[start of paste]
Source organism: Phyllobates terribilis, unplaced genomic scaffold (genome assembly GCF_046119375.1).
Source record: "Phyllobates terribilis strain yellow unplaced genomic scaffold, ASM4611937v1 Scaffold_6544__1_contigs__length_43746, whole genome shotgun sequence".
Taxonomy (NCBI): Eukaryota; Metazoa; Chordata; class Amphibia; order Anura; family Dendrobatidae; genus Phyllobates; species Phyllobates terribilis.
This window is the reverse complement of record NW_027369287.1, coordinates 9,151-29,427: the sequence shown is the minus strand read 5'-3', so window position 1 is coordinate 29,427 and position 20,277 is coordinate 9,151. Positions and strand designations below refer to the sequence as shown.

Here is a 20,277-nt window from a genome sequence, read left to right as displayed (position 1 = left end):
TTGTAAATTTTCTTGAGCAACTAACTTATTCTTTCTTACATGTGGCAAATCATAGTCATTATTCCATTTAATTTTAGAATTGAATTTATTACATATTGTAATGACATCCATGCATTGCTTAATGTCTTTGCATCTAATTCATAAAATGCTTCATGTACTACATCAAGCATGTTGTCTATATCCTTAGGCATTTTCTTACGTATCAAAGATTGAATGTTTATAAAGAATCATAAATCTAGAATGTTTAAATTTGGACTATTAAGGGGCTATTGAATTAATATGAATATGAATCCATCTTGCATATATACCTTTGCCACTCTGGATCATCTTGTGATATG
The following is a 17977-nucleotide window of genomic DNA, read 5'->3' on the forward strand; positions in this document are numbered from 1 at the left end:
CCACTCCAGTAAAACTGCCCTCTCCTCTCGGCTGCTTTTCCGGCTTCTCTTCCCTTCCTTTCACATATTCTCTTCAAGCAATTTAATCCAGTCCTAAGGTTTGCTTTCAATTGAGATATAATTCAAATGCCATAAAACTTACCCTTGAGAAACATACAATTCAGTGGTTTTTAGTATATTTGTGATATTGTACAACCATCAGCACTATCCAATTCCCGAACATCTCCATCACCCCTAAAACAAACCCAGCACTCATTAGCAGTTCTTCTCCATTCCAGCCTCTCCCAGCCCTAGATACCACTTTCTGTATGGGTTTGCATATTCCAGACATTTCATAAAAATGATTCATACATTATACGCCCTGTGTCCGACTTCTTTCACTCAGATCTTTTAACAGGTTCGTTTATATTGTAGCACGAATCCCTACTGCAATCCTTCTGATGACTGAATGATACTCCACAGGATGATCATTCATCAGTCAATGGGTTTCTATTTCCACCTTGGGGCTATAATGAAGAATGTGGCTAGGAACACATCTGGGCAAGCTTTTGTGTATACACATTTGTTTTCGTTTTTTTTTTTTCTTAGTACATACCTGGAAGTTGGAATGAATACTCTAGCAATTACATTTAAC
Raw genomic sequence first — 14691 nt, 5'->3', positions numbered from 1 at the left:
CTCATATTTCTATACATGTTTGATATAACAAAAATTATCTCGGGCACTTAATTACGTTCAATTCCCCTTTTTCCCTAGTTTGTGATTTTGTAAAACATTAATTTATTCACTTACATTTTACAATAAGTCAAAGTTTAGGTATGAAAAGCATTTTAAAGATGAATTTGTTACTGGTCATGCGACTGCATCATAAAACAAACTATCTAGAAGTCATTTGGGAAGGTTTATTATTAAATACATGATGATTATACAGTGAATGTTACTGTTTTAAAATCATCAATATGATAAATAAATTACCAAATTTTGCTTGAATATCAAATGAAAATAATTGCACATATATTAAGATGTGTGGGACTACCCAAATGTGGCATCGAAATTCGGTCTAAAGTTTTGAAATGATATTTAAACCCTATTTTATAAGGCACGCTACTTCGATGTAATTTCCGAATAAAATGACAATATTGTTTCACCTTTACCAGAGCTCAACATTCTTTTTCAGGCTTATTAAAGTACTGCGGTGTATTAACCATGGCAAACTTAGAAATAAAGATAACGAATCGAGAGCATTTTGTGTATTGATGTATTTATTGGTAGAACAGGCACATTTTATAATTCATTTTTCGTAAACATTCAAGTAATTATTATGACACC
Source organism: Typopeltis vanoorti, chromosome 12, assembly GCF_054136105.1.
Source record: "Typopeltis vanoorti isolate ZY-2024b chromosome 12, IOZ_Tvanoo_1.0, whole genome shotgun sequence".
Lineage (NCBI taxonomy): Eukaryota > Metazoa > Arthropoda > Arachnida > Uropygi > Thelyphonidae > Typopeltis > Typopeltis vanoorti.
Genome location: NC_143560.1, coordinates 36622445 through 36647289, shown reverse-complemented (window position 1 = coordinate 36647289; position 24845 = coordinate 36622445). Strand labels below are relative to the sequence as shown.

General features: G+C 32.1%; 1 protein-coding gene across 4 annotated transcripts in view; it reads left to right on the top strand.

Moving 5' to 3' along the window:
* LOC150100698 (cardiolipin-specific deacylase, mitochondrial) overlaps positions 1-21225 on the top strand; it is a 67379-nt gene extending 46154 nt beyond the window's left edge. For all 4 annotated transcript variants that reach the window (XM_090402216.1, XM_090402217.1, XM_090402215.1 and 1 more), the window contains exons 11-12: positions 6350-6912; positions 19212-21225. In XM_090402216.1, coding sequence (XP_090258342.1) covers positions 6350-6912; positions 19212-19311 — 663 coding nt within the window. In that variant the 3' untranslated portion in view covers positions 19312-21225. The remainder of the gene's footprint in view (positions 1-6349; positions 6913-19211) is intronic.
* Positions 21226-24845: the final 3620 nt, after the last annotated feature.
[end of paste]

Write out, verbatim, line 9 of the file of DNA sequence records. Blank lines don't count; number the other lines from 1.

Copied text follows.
Raw genomic sequence first — 14691 nt, 5'->3', positions numbered from 1 at the left: